But the central message of the Buddha's teaching is that there is an end to suffering, and that the power to end suffering is in our own hands, in this lifetime (not by suicide).
We ourselves can, with intelligence, kindness, energy & perseverance, create the causes & conditions, to progressively improve our quality of life, right here, right now. We are BOTH the carrot AND the nurturing gardener; BOTH the grandchild AND the wise, loving grandparent.
Sayadaw U Pandita. "In This Very Life. The Liberation Teachings of the Buddha." Wisdom Publications, Boston, MA, 1992.
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While the inquiry of free will does not figure as unmistakably in Buddhist writings as it does in western philosophy,philosophy,and brain science,it is a subject that was tended to in the soonest Buddhist writings.As per these records, for practical and ethical reasons,the Buddha rejected both determinism and indeterminism as comprehended around then.Instead of soliciting the metaphysical inquiry from whether as of now people have free will,Buddhist convention takes a more even minded approach,investigating courses in which we can get more noteworthy freedom to settle on astute decisions that are really helpful for our own particular and others' authentic prosperity.One key to accomplishing such freedom is the development of attentional aptitudes with the goal that one can deliberately center one's consideration with coherence and clarity on one's picked object.A second theme is the development of understanding into the way in which our demeanor shape experience,considering the likelihood of adjusting not just the way we encounter occasions in the present,additionally how we are affected by our memories of the past.Thank you.ReplyDelete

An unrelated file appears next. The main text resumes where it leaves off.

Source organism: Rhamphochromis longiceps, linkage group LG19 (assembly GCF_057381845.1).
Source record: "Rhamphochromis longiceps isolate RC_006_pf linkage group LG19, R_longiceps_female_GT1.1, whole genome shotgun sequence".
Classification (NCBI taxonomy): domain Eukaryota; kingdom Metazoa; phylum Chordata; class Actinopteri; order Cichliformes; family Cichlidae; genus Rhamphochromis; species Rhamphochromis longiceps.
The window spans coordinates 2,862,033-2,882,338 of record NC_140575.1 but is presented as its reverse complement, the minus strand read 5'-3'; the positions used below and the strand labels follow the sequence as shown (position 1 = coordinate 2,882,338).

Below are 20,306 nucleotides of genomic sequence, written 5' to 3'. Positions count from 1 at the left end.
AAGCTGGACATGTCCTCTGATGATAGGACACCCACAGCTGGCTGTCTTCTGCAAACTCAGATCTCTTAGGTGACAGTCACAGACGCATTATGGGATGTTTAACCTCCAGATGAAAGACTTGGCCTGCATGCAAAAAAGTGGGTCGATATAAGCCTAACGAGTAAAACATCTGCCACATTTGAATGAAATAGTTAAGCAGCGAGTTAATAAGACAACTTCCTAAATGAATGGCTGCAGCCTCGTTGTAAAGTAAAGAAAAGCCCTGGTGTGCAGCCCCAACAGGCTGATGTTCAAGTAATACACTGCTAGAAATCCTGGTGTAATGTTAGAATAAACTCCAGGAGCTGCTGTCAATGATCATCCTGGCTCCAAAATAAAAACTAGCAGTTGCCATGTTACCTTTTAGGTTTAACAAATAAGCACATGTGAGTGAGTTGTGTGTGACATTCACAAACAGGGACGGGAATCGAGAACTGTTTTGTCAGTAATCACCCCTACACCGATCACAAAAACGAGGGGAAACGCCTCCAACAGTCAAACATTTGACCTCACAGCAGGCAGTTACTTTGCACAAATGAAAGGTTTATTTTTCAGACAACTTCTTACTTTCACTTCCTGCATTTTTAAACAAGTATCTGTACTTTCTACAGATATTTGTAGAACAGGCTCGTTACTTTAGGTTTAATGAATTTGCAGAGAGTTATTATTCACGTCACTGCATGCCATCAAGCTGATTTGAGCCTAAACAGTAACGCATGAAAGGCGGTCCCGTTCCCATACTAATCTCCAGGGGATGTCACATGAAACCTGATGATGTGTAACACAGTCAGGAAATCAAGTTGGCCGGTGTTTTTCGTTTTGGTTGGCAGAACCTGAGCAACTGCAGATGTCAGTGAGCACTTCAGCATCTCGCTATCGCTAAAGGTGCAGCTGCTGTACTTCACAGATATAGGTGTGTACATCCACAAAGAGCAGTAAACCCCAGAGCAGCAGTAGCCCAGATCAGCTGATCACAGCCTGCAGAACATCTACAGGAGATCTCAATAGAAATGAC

I think I agree with you Kirpal, the Buddha was very pragmatic & was not interested in metaphysics or other speculations. He taught that each person should best spend his time putting an end to their own suffering and thus cause less suffering for others. He showed people how they were able to do, for themselves, exactly what he had done - become Enlightened.ReplyDelete